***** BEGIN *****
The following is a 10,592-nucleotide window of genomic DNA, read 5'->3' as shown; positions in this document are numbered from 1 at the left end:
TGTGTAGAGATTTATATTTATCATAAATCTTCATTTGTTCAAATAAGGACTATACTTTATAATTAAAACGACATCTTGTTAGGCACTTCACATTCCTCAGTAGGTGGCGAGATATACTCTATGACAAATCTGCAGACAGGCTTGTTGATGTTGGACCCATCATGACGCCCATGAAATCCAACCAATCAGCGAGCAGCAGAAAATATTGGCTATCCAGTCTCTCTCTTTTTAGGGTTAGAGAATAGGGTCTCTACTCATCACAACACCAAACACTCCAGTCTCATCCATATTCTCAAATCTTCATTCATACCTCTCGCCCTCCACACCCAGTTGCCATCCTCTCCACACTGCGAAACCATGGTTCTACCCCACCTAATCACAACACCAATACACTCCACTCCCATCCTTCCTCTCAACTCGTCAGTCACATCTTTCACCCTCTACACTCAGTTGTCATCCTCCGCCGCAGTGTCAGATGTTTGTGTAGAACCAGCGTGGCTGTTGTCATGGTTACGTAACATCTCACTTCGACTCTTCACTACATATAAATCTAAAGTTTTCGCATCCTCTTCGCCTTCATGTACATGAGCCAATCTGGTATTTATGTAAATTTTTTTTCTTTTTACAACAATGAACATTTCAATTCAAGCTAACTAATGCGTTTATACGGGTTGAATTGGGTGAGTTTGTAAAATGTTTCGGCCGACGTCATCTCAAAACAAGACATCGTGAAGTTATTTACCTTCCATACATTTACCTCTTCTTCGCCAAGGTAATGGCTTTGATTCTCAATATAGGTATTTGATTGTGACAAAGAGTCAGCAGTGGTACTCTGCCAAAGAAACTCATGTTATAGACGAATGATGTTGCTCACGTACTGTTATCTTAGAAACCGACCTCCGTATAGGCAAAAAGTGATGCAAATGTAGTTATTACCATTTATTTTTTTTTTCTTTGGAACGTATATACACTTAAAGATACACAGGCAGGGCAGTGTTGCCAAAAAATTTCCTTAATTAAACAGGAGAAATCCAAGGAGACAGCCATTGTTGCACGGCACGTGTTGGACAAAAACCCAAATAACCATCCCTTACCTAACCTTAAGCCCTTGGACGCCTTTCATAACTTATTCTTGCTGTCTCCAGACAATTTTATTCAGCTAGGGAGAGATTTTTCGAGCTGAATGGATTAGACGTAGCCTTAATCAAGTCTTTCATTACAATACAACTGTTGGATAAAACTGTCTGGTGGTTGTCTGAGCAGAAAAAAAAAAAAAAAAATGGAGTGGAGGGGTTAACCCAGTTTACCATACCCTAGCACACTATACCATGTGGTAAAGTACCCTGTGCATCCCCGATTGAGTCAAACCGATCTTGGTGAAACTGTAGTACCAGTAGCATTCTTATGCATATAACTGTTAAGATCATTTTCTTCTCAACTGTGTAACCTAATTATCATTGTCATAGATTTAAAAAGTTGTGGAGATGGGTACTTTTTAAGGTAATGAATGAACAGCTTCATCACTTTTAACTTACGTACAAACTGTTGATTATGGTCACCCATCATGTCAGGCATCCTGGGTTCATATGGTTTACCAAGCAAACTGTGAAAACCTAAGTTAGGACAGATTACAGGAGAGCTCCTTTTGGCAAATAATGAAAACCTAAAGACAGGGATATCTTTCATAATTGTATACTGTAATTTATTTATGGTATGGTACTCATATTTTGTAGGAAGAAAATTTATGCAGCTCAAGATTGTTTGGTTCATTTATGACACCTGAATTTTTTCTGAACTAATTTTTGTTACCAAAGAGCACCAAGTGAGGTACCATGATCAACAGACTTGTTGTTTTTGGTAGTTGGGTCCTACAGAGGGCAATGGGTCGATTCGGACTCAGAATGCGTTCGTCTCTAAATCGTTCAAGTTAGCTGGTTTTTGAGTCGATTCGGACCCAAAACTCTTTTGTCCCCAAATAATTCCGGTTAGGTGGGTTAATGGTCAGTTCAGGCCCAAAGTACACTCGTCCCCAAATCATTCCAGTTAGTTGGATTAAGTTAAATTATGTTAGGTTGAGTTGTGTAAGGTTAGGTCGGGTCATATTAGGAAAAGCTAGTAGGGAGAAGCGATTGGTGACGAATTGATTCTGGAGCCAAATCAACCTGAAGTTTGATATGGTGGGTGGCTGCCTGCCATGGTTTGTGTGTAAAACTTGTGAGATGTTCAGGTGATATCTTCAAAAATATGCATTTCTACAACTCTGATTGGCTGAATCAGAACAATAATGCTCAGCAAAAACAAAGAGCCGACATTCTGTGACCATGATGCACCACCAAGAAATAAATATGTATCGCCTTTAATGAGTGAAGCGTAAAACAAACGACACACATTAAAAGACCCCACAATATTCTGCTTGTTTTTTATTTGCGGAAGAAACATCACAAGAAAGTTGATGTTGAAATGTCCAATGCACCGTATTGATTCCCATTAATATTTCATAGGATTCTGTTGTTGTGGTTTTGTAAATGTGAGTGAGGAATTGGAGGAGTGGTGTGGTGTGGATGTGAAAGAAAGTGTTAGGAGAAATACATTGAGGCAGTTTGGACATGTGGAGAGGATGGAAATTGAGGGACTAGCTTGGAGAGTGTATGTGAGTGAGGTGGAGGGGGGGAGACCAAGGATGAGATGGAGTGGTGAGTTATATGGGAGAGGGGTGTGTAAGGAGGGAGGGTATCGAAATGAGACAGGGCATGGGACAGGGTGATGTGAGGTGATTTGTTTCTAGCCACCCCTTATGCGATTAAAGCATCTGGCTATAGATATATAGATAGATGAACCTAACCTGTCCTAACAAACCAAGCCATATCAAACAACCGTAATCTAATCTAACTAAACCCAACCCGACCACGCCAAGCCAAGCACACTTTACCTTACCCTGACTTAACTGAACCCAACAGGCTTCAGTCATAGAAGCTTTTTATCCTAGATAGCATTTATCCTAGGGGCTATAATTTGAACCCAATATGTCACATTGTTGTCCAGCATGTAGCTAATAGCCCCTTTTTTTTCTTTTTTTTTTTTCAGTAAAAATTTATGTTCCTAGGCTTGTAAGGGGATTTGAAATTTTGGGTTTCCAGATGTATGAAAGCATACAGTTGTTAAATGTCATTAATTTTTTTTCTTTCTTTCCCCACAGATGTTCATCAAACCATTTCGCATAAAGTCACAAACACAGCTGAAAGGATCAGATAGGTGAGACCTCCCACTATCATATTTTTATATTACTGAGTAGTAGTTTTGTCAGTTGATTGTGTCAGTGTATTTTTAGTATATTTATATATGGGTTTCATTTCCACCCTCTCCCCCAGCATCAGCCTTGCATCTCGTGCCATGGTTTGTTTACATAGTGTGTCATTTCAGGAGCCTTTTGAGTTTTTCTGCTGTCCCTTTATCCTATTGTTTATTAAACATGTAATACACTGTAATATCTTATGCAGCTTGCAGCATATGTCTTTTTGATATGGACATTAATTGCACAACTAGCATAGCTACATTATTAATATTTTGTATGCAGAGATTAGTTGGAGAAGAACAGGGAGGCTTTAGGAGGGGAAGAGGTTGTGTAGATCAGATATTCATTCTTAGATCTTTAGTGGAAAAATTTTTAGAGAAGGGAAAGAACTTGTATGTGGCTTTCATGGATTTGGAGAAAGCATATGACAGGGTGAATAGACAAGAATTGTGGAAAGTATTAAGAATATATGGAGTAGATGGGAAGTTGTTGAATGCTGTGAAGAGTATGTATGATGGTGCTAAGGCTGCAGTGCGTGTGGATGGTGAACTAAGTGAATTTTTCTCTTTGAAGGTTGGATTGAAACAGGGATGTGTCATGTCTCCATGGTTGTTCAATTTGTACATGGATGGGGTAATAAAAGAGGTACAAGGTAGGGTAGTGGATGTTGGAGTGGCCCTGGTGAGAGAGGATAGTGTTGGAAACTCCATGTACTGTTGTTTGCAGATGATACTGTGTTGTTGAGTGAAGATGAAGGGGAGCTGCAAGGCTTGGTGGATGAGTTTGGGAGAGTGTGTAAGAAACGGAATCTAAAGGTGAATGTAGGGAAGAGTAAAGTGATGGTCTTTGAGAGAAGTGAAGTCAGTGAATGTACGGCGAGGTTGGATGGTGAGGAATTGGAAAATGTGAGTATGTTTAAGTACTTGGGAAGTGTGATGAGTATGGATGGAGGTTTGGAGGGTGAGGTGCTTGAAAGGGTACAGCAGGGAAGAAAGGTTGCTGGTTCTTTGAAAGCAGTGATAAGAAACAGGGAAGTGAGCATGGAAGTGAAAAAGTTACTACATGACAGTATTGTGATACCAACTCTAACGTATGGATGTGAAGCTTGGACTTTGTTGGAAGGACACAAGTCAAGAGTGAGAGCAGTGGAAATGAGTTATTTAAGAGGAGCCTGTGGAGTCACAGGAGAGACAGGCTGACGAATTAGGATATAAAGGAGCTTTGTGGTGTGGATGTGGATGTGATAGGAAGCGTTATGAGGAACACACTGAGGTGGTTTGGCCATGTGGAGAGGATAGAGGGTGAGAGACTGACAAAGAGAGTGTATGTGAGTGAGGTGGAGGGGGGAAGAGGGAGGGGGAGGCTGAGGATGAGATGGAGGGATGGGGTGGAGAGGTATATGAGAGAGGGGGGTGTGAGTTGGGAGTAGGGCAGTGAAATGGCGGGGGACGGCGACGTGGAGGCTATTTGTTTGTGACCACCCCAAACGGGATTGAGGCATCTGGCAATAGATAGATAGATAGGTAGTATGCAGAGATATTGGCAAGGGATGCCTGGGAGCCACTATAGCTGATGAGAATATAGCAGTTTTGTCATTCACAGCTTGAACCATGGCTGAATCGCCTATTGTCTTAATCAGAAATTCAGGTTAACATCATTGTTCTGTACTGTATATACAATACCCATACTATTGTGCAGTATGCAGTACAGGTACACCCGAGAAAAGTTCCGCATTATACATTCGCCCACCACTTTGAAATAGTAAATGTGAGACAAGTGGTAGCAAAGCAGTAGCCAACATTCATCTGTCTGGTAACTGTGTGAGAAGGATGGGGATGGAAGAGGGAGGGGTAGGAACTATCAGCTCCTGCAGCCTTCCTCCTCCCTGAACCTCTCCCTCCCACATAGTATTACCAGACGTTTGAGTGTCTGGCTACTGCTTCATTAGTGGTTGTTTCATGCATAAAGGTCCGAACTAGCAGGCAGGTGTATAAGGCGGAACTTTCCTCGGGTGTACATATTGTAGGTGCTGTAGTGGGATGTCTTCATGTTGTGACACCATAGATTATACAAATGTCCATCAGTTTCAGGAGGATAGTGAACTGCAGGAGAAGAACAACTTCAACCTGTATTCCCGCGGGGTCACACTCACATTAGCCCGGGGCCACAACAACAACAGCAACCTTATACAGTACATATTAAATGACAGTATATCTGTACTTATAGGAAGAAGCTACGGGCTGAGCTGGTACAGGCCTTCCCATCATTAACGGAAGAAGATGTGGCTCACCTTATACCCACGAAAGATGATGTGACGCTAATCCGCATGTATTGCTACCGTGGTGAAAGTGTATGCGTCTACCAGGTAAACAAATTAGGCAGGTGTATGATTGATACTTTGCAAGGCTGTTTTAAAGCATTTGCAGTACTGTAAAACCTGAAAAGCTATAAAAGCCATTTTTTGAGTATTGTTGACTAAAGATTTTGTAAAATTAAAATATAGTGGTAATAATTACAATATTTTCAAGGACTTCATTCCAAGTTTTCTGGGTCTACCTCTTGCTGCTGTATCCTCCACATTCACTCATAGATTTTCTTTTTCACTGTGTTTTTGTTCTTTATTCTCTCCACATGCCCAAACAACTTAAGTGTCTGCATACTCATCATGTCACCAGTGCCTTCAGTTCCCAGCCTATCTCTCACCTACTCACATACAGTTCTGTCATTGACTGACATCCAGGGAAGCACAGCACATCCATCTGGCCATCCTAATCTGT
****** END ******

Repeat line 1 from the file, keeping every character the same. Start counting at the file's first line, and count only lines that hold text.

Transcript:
The following is a 10,592-nucleotide window of genomic DNA, read 5'->3' as shown; positions in this document are numbered from 1 at the left end: